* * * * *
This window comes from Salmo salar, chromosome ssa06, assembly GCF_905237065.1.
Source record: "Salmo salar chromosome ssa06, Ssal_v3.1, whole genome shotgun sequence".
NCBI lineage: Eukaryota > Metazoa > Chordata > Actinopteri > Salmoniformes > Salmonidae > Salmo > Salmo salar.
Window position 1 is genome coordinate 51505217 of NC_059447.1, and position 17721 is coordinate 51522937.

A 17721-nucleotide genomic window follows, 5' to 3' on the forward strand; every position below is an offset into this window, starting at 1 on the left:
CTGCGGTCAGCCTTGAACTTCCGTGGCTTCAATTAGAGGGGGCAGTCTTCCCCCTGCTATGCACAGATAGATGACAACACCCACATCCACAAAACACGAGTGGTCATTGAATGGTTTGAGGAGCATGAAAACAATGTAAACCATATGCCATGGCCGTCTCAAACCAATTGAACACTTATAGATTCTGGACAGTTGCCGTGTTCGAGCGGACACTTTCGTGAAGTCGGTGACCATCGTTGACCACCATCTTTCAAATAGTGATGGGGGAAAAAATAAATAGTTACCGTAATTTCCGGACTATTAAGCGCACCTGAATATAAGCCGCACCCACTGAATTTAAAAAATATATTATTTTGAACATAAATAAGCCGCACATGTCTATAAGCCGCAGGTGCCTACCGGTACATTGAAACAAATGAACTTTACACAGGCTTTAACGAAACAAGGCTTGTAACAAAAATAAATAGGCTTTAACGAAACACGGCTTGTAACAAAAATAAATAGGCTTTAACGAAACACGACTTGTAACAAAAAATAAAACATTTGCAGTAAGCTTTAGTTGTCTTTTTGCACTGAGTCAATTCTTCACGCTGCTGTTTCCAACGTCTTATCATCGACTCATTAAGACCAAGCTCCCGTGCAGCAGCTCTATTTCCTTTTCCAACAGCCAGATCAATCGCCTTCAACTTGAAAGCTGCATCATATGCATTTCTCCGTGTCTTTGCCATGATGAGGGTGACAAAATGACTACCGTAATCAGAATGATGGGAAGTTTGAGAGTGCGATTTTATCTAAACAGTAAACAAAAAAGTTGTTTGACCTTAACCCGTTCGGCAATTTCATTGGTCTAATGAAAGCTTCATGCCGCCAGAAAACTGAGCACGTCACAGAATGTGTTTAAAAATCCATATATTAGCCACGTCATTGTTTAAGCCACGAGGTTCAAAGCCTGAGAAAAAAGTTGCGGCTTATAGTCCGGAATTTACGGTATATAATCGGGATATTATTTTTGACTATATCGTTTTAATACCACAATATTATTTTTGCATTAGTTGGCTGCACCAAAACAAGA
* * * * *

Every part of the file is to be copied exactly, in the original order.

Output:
This window comes from Salmo salar, chromosome ssa06, assembly GCF_905237065.1.
Source record: "Salmo salar chromosome ssa06, Ssal_v3.1, whole genome shotgun sequence".
NCBI lineage: Eukaryota > Metazoa > Chordata > Actinopteri > Salmoniformes > Salmonidae > Salmo > Salmo salar.
Window position 1 is genome coordinate 51505217 of NC_059447.1, and position 17721 is coordinate 51522937.

A 17721-nucleotide genomic window follows, 5' to 3' on the forward strand; every position below is an offset into this window, starting at 1 on the left:
CTGCGGTCAGCCTTGAACTTCCGTGGCTTCAATTAGAGGGGGCAGTCTTCCCCCTGCTATGCACAGATAGATGACAACACCCACATCCACAAAACACGAGTGGTCATTGAATGGTTTGAGGAGCATGAAAACAATGTAAACCATATGCCATGGCCGTCTCAAACCAATTGAACACTTATAGATTCTGGACAGTTGCCGTGTTCGAGCGGACACTTTCGTGAAGTCGGTGACCATCGTTGACCACCATCTTTCAAATAGTGATGGGGGAAAAAATAAATAGTTACCGTAATTTCCGGACTATTAAGCGCACCTGAATATAAGCCGCACCCACTGAATTTAAAAAATATATTATTTTGAACATAAATAAGCCGCACATGTCTATAAGCCGCAGGTGCCTACCGGTACATTGAAACAAATGAACTTTACACAGGCTTTAACGAAACAAGGCTTGTAACAAAAATAAATAGGCTTTAACGAAACACGGCTTGTAACAAAAATAAATAGGCTTTAACGAAACACGACTTGTAACAAAAAATAAAACATTTGCAGTAAGCTTTAGTTGTCTTTTTGCACTGAGTCAATTCTTCACGCTGCTGTTTCCAACGTCTTATCATCGACTCATTAAGACCAAGCTCCCGTGCAGCAGCTCTATTTCCTTTTCCAACAGCCAGATCAATCGCCTTCAACTTGAAAGCTGCATCATATGCATTTCTCCGTGTCTTTGCCATGATGAGGGTGACAAAATGACTACCGTAATCAGAATGATGGGAAGTTTGAGAGTGCGATTTTATCTAAACAGTAAACAAAAAAGTTGTTTGACCTTAACCCGTTCGGCAATTTCATTGGTCTAATGAAAGCTTCATGCCGCCAGAAAACTGAGCACGTCACAGAATGTGTTTAAAAATCCATATATTAGCCACGTCATTGTTTAAGCCACGAGGTTCAAAGCCTGAGAAAAAAGTTGCGGCTTATAGTCCGGAATTTACGGTATATAATCGGGATATTATTTTTGACTATATCGTTTTAATACCACAATATTATTTTTGCATTAGTTGGCTGCACCAAAACAAGA